Testosterone and 11-ketotestosterone levels did not increase in response to sTI tests in the field. This result is consistent with results of Vullioud et al. (Vullioud et al., 2013), who performed sTI-like tests on S. nigricans in a controlled laboratory setting. Interestingly, they showed that an androgen antagonist (flutamide) suppresses aggressive responsiveness of male resident fish. Our current results now demonstrate that individual variation in testosterone levels showed a positive relationship with territorial behavior during sTI tests, particularly with displays, in free-living S. nigricans. Although a single resident intruder interaction is not sufficient to modulate testosterone levels, some elevation in baseline androgen levels might be involved in facilitating territorial aggression. Further, it would be interesting to study whether androgens that are of non-gonadal sources would play a role in non-reproductive territorial behavior, such as production of androgens in the brain, as has been found for bird species (Schlinger and Remage-Healey, 2012).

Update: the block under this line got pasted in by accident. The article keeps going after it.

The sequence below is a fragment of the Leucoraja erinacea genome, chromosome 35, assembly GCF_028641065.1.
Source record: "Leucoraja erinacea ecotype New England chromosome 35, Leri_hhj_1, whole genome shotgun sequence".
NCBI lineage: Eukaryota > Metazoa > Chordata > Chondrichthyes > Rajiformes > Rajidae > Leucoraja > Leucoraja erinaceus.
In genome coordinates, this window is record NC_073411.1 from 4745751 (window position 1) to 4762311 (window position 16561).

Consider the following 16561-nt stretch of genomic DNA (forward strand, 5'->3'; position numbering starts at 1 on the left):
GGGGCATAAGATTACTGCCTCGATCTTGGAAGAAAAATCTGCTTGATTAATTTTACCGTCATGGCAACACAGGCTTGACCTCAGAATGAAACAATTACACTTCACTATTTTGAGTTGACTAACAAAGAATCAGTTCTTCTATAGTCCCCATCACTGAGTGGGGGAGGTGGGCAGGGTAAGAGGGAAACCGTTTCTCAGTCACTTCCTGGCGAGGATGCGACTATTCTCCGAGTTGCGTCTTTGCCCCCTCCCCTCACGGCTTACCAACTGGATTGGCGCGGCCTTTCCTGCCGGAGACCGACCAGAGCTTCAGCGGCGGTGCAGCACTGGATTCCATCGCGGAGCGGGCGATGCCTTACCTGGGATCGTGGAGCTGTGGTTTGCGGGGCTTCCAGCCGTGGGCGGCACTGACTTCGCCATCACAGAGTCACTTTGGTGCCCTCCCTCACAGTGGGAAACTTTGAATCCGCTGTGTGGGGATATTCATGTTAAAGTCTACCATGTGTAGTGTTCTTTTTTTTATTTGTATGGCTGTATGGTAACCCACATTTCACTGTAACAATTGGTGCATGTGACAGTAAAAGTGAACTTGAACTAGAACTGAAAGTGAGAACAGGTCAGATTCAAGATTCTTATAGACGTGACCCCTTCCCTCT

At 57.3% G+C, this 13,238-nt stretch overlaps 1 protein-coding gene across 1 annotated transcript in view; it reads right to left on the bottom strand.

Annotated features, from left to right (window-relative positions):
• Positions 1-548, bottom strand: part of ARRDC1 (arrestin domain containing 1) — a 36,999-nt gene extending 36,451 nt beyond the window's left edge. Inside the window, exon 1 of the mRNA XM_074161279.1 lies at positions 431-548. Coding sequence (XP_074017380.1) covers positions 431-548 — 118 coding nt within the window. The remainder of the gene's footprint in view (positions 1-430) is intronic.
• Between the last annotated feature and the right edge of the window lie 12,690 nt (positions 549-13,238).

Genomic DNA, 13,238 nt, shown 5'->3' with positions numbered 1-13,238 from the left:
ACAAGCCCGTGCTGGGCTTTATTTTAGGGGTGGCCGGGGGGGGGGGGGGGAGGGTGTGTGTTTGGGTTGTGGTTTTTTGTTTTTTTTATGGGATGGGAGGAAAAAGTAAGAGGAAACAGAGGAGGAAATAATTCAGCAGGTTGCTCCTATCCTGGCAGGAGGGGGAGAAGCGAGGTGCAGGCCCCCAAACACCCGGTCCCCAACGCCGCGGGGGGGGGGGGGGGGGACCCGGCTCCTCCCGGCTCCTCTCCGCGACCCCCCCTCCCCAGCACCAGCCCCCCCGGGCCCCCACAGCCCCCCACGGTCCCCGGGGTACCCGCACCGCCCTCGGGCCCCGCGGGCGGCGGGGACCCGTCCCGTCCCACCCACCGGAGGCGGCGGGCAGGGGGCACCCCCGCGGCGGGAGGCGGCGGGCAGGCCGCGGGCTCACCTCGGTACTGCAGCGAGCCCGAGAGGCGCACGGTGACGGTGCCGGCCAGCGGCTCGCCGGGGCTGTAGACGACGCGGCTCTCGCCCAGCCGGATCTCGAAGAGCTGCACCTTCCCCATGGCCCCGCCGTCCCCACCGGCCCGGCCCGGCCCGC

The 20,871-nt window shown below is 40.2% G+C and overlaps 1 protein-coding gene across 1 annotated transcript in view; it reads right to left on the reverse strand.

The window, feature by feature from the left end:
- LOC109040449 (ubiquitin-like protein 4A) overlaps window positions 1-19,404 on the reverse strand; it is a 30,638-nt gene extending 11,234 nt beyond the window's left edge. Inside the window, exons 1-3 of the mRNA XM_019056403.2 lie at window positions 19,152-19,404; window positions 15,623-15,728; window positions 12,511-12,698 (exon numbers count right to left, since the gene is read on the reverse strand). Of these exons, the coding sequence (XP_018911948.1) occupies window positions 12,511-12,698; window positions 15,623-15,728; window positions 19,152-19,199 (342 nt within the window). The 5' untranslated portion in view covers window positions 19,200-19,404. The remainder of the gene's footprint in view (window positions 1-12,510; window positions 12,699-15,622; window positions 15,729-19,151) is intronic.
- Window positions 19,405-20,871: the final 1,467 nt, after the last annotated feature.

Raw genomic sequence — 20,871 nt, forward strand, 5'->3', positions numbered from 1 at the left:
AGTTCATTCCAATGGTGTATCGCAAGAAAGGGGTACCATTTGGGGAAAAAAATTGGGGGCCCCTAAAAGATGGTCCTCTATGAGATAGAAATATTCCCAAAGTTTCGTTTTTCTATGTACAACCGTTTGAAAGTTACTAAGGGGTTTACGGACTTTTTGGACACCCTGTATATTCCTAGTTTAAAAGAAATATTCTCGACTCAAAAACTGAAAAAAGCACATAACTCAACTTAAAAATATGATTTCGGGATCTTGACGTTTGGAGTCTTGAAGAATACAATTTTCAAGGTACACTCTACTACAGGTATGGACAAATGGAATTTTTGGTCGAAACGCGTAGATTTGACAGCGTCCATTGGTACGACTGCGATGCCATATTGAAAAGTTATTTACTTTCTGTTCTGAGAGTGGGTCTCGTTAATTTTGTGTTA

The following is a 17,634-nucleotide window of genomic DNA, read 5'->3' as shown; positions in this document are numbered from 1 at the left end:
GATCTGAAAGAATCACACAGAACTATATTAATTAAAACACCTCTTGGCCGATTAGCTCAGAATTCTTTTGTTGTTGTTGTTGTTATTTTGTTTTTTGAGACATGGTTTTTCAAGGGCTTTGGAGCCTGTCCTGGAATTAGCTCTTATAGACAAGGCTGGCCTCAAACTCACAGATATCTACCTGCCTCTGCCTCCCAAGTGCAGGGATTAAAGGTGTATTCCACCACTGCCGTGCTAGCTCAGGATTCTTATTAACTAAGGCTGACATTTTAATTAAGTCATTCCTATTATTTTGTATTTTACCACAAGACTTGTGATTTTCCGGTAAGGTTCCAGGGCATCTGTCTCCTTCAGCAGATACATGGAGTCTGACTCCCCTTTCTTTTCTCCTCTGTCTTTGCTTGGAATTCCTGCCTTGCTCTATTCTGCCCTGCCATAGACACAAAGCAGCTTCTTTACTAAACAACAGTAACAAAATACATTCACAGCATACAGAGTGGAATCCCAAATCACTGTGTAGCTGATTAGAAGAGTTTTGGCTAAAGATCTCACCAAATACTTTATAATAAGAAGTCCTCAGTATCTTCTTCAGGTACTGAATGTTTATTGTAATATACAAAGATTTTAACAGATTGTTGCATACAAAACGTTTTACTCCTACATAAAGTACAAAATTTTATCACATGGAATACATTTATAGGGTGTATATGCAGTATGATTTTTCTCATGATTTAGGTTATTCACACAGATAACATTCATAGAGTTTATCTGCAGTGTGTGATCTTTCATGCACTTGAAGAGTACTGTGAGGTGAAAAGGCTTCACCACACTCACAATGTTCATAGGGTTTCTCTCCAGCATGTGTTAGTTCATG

Although we found a positive relationship between testosterone levels and aggression during sTI tests, the relationship was non-significant during baseline interactions. This might be explained by the difference in duration between the responses displayed under normal situations (i.e. baseline) and during sTI. Baseline territorial interactions involve quick aggressive chases that keep most intruders at bay (Jan et al., 2003). Moreover, many such intra-specific interactions in our observations were with neighboring individuals. In vertebrates in general, neighbors are known to evoke less aggression than strangers, and this has been described as the ‘dear enemy’ effect (e.g. Temeles, 1994). In the dusky gregory, however, neighbors provoke more aggression than stranger conspecifics when presented in a territorial intrusion test (Jan et al., 2003). Nevertheless, such different challenges (neighbor versus stranger) might constitute different threat levels and thereby affect hormonal systems in different ways. Until now, not much was known about the hormonal correlates of such neighbor effects (Oliveira, 2005). In contrast to most baseline interactions, sTI tests expose territory holders to a persistent challenger because the intruder cannot leave. Although a situation in which a challenger persists is rare in nature for gregories (Jan et al., 2003), such a situation might occasionally occur, for example, during territory establishment. A result of a persistent challenger is that aggression may escalate, and measures of persistence or vigor in fighting are expressed more clearly (e.g. Payne, 1998; Ros et al., 2004; Wingfield et al., 2006). As such, the frequency of aggression may measure fighting ability and motivation during escalated fighting in sTI tests, but during short baseline interactions such a measure would yield too little variation.